The time has come for India to have a concerted policy that will minimise the use of internet shutdown as a law and order measure.

First, internet access should be declared a fundamental right. Universal access to the internet is not a distant dream anymore, in the ubiquitous presence of ISPs, several government-led programmes and even satellite-based initiatives like Starlink.

Second, it should be the government’s duty to ensure security is balanced against the rights to life, education and work. As the internet is an enabler of other fundamental rights, any restriction on it should be reasonable, proportionate and used as the last resort.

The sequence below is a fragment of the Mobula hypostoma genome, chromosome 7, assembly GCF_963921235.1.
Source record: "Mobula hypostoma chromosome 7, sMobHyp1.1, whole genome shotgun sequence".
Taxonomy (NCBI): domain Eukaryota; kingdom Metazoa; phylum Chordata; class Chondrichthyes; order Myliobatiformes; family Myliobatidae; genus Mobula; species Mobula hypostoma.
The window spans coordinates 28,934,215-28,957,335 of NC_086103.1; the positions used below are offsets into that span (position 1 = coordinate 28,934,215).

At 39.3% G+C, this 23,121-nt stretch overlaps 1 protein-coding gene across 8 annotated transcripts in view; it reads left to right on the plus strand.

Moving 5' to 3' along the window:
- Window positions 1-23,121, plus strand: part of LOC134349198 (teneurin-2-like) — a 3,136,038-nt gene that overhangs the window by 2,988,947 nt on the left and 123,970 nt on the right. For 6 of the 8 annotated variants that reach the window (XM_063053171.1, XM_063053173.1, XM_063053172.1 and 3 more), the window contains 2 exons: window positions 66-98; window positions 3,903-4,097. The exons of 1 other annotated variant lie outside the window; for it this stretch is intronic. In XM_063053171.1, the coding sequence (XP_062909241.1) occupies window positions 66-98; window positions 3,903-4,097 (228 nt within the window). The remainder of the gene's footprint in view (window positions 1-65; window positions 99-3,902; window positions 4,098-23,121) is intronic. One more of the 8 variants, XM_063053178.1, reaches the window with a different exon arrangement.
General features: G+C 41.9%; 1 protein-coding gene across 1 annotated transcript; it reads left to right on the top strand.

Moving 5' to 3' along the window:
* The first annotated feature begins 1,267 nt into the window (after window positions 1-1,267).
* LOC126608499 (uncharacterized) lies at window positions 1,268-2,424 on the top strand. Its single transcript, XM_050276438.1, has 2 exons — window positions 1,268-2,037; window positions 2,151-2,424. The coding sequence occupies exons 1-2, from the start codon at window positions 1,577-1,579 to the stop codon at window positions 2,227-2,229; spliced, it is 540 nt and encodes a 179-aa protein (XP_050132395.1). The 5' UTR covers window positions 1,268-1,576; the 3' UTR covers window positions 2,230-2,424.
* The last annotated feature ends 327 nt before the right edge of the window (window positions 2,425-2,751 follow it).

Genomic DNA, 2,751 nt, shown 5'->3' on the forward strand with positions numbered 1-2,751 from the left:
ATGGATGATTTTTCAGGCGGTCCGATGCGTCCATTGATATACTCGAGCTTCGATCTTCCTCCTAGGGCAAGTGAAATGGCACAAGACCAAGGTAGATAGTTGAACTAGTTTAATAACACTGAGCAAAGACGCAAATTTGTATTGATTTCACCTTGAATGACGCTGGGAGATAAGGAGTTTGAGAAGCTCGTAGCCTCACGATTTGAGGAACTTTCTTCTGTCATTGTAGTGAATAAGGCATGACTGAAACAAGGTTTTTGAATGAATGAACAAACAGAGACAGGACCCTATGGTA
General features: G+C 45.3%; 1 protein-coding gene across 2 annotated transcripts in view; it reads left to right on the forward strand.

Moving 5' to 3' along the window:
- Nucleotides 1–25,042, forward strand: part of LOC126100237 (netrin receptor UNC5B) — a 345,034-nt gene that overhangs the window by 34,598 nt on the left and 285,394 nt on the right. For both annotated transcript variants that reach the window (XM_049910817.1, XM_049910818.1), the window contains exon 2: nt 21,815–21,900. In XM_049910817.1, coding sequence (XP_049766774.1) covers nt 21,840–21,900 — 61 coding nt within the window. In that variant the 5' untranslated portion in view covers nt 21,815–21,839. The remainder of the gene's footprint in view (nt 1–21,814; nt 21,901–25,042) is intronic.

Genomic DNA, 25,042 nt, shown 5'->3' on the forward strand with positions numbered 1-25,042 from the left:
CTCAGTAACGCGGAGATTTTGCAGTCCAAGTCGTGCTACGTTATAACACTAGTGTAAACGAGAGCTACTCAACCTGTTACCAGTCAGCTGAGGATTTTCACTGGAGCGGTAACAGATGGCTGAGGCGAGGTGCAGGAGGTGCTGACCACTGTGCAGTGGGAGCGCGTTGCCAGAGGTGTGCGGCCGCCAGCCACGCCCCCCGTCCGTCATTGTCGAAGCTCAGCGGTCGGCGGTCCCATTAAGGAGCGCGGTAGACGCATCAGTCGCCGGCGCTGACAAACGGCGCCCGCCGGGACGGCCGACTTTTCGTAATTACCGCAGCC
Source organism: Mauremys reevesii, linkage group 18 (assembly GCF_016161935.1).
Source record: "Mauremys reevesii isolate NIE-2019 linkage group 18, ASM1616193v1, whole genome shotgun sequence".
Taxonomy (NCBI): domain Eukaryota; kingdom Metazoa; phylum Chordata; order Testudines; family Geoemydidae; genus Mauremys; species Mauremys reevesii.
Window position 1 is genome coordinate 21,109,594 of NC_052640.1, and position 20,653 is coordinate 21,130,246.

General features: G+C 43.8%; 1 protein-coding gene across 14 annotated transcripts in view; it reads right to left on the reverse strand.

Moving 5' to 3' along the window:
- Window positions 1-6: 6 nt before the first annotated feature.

Third, the grounds for imposing shutdowns should be narrow and clear. In the US, the internet can be shut down under the Communications Decency Act only in case of war or threat of war, public peril, disaster or national emergency. In India, the law has several broad grounds to shut the internet down. These include the sovereignty and integrity of India, the security of the State, friendly relations with foreign states or public order for preventing incitement to the commission of an office. The courts have maintained that these grounds can be invoked only if there are expedient and necessity conditions that may lead to an emergency.

Every citizen’s complaint against internet shutdowns cannot be resolved before the courts. Therefore, it is time that India revised its laws on internet restrictions keeping in mind the needs and aspirations of a digital society.